These yuppies weren’t here when I was a kid, was what I managed to come up with. And then the reality of it hit me- really, they weren’t. They really, really weren’t. There were no eco-friendly parents pushing babies in jogger strollers, no tattooed hipsters here for summer jobs on the Kenai Peninsula. Way back then, back when, it was just me, and the city. Wasn’t it?
It’s strange how our memories of a place from the past and the realities of a place in the present can fail to reconcile. The don’t overlap or blend, one does not cancel the other out as the More True Reality. Nothing, really, is resolved. They both just are, stacked one on top of the other, a fine, thick wall between them that’s just as real as the passage of time and just as strong.
And yet, it’s amazing, sitting here on my friend’s flaking front stoop, watching the pale eight pm sky begin to darken, how being here makes me feel the same sort of hope I used to feel, when all the world was opening up, the daylight running into the evenings, the sun warm on the boggy ground. I had a fierce belief, even then, in the god-like power of springtime, of summer, of fall, of winter. The seasons were a god, I was sure, the passage of time, a god, the seagulls were gods, the trampoline of moss in the forest was a god, and I was in awe of it, it would make me drunk, and I would fall down into it, and it was, in the end, the only real thing at all. And then, of course, I would be free. Because if Nature was the only real thing, then what were cities? What was flaking paint, second hand smoke? What was hunger? That was nothing. That was nothing in the face of forests, of sucking mud-tide, of glittering white snowbanks in the dark of winter.
I guess, what I’m saying, is that Alaska gives me Hope. Even if it feels like another world and Sarah Palin might as well be president of the whole goddam thing, even if the forests are just an illusion, the last scrap of wood pulp waiting for the world to trash its last ream of Xerox paper. The bears are just props, the wolves, disposable, hunted down from bush planes when the moose fail to walk into the sights of trophy hunters. The musk-oxen, hunted to death by the first people with spears who came across the land bridge ten thousand years ago, are re-introduced from Greenland. The weather makes no promises anymore, just like everywhere else. The ocean currents carry PCBs from all the corners of the world and deposit them in the breast milk of the coastal Inupiat. There are over four thousand LUST (Leaky Underground Storage Tank) sites in this great green state, and they hold enough persistent organic pollutants to single-handedly birth a thousand generations of autistic children. And on and on and on.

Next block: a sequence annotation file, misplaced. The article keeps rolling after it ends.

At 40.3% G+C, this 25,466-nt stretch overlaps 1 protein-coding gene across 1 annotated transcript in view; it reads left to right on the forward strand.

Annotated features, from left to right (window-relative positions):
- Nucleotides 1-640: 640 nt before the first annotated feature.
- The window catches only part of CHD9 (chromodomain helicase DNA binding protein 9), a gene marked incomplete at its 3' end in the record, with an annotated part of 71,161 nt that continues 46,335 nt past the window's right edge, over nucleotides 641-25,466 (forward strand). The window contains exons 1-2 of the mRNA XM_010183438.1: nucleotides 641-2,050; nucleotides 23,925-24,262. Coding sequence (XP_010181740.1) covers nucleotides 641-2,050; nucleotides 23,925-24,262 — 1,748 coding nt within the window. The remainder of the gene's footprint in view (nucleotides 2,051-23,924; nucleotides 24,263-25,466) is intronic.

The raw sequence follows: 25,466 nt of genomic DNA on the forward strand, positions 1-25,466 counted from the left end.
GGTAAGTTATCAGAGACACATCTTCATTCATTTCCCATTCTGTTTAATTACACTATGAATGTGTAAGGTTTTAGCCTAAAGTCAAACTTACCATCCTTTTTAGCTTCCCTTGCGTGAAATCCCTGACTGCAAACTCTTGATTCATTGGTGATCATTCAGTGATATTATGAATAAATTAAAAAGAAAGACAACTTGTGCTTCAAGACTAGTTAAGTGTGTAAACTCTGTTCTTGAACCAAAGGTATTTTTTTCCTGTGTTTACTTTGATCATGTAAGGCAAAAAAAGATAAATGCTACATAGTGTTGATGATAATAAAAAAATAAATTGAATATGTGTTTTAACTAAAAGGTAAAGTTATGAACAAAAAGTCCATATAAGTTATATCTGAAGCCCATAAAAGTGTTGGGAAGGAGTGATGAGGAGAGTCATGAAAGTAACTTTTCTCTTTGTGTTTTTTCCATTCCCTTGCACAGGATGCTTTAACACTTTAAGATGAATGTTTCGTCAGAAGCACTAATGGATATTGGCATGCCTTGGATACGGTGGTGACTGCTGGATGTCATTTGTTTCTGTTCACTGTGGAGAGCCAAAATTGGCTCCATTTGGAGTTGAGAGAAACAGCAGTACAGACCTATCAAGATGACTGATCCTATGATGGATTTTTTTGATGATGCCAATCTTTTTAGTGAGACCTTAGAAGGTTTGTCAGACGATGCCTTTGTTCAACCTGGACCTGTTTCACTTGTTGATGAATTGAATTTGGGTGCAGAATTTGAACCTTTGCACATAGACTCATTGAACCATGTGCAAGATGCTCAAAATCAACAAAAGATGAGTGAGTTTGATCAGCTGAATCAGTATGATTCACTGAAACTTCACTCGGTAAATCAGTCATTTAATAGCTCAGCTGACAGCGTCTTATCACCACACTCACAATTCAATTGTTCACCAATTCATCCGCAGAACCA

Is it stupid, to have hope, in the face of it all? Is it stupid to sit on the peeling stoop and smell the sea-air and have hope? I’m alive, after all, I might as well act like it. And if Nature is a god then she is a strong one. And by Nature I mean Life. Life is strong, I think. Sometimes I don’t feel it, sometimes I forget. Sometimes just being alive feels like driving a broken car until the engine blows, not caring when or where. Just driving this stupid fucking car, for no reason I can understand, and all I know for sure is that the car is going to break. And even if I’m alive, I’m still stuck in a car, which isn’t like being alive at all. And I don’t know how to feel alive, I don’t know what to do. And there aren’t any instructions telling me what to do, no books I can get from the library. There never have been, really, and it doesn’t seem like there ever will be. All the books already written just sort of skirt the subject, never looking it dead in the eye, because if you look it dead in the eye it’s just gone, and there you are, and you have more questions than ever, and no answers.
River was telling me, once, about how when she was a kid the Athabaskan elders in the village would tell stories, they’d sit in a wooden chair and tell stories that just went on and on and on, and the stories wouldn’t have plots the way our western stories have plots, now, and the stories wouldn’t have story arcs, and hooks, and soft rounded edges that tie the world up all neat like yarn in the corners of a woolen scarf. They’d just go on and on, and then they’d end, without any resolution at all.